That first night in Riga, Michael and myself savored the local favorites Aldaris and Cesis beer brands and stuck to their Pils, both of which were fresh and very tasty. Over the next couple of days we ventured Riga far and wide from its riverbanks, parks, soviet blocks, orthodox Russian churches, museums and of course the city’s fantastically located beer gardens and trying some of their more exotic beers and ales. Bee keeping has a long history here as well and honey is cherished and honeycomb is like gold at the marketplaces, so as you’d imagine honey mead is popular and indeed very nice here and the are honey beers too of which I had a few during a sun drenched afternoon that saw us chatting away about how Riga remains totally unique and how it has absorbed western influence without much loss in its old world ways. There are cell phone stores, Puma boutiques and a few Pizza Huts like the rest of western Europe, but in Riga somehow they seem to go unnoticed with everything else that grabs your attention like markets in most squares selling handmade linens, hand crafts, amber jewelry and traditional garments. The sounds of Riga are different and are like nothing like anywhere else I’ve traveled. An old Russian soldier played fiddle for us, in between telling us of his march to Berlin in 1944 and his time now unwanted by both his motherland and his adopted Latvia, neither of which will not pay his army pension. Things are different here and many struggle with life in this new age here. We were approached by little kids begging, scurried away by Michael shouting at them in his perfect Russian and then smiled and groped at by “massage therapists” with perfect creamy white skin and ultra purple eyes who we gently sent on their way without any tinge of quilt. It was time to get back to the beer, and a wonder live-hop style called Uzavas of which we tried both the Bauska or Tervetas brands at two of our favorite beer taverns. These beers were some of the best hoppy beers I’ve had and highly recommend them. Latvia also does dark beers in porter and stout styles to and we sampled some of these while taking in a real Latvian lunch at a traditional restaurant Michael found here a couple of years ago. It was all dark wood and had many fireplaces and the food was served buffet style with a tray and all, which I found somewhat Las Vegasish, but real in its local feel. Latvian food tends to be heavy and dull tasting, though it should serve them well in the cold of winter. There is fish, though it tends to be cured or pickled, so my quest for a light lunch didn’t fly too well, especially after I sat down with my lightly battered chicken breast which turned out to be stuffed with ground beef and ham! Thank god for the beer, most definitely the best part of the Latvian lunch, no question.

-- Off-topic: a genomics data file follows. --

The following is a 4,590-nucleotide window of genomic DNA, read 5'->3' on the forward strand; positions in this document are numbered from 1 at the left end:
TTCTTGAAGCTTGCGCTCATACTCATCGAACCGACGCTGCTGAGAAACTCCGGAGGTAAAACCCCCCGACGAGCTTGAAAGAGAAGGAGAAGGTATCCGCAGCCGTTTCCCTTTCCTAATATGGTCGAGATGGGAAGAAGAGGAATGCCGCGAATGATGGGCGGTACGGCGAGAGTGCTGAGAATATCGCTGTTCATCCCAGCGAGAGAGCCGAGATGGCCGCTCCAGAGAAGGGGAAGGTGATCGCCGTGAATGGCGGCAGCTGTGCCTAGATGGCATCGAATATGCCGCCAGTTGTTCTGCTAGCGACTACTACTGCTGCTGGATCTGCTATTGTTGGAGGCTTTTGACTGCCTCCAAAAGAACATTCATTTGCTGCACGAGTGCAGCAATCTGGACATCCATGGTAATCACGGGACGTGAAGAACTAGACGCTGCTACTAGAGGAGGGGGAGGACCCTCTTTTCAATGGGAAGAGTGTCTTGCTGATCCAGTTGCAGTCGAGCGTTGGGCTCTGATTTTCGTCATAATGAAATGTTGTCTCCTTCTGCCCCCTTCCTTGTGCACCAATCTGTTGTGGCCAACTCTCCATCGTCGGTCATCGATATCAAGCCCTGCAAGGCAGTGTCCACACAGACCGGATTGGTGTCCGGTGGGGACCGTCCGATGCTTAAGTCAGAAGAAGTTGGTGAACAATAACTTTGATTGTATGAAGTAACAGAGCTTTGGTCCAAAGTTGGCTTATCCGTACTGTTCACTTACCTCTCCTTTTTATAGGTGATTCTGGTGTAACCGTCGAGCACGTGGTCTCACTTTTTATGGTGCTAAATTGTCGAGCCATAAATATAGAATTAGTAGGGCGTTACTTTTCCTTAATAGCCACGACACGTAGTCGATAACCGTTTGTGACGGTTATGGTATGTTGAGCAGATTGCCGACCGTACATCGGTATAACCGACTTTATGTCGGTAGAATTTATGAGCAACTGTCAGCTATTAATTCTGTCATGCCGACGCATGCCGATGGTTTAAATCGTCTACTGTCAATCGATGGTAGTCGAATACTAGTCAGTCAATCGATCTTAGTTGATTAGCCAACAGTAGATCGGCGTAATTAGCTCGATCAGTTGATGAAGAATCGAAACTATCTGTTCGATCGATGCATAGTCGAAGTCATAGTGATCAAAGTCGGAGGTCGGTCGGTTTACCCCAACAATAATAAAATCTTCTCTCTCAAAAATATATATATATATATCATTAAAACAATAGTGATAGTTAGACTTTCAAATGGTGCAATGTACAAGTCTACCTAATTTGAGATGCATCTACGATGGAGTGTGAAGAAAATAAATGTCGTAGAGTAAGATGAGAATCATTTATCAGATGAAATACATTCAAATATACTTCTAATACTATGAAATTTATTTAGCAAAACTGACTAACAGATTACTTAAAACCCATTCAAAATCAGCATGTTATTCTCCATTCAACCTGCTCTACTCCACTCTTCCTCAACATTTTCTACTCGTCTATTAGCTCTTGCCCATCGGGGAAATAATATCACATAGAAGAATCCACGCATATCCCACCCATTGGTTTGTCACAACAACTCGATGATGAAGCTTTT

Honestly the best food I had in Riga was had when we slipped off to an Uzbekistan restaurant in the suburbs that had great lamb and couscous, that we eat up with a pleasant Georgian red wine, though we had a few lager style local brews as well. Apart from the great beer, Latvians drink up Vodka like water in the clubs and discos, which are mostly run by the Russians still. Latvians in Riga enjoy a secret liqueur called Riga Balzam or Black Balzams, it is a hundred year old recipe that is made up of roots, flowers, herbs and various juices, it is both sweet and bitter and is an acquired taste much like some of the other herbal liqueurs found across Europe that were made by monks over the last couple hundred years or so.

Riga is an amazing city with lots of soul and life that will intrigue you and leave you mystified and place you’ll want to visit again and not just for the great beer.